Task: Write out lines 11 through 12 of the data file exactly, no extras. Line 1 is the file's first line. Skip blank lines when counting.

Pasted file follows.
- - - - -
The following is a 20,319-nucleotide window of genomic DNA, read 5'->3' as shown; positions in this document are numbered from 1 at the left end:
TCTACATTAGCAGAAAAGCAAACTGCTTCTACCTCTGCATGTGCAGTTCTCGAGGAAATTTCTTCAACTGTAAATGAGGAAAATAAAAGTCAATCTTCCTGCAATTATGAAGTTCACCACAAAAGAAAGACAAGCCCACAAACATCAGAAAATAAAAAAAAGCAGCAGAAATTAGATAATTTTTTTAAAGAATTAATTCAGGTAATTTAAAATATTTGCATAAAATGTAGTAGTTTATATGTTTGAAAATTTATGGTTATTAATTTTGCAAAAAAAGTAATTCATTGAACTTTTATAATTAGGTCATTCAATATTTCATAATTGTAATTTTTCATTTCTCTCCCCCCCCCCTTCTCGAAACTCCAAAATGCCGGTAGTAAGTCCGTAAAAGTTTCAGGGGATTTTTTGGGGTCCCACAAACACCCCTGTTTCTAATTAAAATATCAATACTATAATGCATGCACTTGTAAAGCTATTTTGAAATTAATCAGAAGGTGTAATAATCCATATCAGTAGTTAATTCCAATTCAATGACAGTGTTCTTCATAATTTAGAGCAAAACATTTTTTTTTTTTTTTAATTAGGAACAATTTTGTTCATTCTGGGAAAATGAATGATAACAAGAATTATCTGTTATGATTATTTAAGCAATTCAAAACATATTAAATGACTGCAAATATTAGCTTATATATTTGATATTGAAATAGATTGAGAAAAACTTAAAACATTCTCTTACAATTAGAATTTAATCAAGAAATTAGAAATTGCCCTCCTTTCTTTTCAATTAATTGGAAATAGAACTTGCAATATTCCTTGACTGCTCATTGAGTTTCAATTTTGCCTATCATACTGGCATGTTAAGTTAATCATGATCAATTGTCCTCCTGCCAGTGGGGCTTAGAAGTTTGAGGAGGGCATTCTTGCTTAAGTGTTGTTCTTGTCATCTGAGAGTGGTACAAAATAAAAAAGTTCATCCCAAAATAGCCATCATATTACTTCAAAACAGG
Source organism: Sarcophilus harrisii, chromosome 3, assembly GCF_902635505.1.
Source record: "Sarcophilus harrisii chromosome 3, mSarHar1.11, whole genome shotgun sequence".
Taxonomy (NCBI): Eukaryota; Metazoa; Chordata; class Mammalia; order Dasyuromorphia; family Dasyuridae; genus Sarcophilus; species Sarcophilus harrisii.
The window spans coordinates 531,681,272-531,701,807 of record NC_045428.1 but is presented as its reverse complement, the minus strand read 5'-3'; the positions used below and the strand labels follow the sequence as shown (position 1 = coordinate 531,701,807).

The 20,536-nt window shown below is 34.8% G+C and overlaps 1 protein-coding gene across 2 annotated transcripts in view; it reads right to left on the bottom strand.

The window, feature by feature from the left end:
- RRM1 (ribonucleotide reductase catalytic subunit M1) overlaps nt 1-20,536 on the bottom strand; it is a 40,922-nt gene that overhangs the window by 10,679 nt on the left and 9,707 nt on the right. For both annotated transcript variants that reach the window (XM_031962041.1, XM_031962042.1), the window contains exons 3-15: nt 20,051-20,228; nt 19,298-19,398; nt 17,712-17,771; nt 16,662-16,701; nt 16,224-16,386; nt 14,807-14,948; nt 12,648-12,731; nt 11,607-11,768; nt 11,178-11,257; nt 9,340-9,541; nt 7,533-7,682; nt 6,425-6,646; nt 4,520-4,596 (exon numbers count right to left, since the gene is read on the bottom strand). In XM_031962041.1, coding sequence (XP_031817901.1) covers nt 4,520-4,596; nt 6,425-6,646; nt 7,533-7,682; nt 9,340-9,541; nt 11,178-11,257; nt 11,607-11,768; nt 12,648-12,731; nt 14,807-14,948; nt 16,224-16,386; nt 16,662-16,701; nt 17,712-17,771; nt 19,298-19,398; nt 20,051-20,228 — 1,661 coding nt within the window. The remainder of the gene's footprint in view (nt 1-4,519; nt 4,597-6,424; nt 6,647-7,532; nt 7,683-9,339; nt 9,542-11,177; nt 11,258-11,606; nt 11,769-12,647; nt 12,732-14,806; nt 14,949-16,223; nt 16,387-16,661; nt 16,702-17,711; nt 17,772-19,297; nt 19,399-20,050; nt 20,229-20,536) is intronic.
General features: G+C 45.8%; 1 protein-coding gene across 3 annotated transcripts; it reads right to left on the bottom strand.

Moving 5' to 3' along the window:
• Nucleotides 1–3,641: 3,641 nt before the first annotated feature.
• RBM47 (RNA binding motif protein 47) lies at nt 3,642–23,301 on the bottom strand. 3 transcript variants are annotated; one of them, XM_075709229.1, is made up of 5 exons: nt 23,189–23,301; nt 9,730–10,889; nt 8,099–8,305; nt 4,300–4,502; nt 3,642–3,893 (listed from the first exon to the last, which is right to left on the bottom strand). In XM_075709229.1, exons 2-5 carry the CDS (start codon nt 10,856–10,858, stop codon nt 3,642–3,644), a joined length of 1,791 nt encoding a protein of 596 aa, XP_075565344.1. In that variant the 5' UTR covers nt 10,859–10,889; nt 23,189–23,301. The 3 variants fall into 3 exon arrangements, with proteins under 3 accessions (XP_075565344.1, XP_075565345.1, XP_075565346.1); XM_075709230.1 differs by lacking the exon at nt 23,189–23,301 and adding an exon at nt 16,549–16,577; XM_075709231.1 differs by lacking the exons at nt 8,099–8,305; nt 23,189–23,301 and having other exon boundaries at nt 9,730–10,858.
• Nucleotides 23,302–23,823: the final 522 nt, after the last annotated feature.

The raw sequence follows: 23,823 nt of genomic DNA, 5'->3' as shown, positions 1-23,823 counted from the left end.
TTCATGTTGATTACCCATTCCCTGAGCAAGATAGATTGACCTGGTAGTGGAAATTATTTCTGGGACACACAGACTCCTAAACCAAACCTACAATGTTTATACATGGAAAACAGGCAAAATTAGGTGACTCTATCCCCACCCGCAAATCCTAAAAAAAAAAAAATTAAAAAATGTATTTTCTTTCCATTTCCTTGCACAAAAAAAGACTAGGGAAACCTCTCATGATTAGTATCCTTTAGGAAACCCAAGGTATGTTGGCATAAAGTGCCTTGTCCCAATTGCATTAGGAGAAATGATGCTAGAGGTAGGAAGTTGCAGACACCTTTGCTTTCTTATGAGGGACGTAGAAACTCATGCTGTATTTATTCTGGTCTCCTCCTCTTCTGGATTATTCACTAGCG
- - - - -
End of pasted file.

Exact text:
Moving 5' to 3' along the window:
• Nucleotides 1–3,641: 3,641 nt before the first annotated feature.